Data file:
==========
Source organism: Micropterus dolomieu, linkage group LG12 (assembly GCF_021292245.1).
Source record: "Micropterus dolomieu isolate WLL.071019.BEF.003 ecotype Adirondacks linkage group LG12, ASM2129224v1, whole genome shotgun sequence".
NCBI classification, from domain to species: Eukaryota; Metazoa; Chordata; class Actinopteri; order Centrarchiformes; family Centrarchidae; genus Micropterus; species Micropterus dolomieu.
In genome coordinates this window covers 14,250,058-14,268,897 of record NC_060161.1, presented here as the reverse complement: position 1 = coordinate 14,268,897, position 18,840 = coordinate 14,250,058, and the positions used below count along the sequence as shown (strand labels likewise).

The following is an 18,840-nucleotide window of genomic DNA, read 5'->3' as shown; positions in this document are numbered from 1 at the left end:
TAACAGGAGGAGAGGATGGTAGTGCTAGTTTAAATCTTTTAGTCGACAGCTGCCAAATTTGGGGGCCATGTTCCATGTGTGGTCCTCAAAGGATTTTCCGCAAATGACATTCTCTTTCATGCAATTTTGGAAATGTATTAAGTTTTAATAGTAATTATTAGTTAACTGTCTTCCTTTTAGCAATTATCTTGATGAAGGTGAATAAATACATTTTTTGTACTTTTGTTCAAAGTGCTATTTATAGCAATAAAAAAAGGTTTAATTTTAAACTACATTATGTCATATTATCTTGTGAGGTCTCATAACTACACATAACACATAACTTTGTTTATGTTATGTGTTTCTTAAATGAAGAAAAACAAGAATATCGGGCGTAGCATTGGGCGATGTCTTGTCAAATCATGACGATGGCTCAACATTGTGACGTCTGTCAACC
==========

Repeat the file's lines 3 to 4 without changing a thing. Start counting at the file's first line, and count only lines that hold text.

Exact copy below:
NCBI classification, from domain to species: Eukaryota; Metazoa; Chordata; class Actinopteri; order Centrarchiformes; family Centrarchidae; genus Micropterus; species Micropterus dolomieu.
In genome coordinates this window covers 14,250,058-14,268,897 of record NC_060161.1, presented here as the reverse complement: position 1 = coordinate 14,268,897, position 18,840 = coordinate 14,250,058, and the positions used below count along the sequence as shown (strand labels likewise).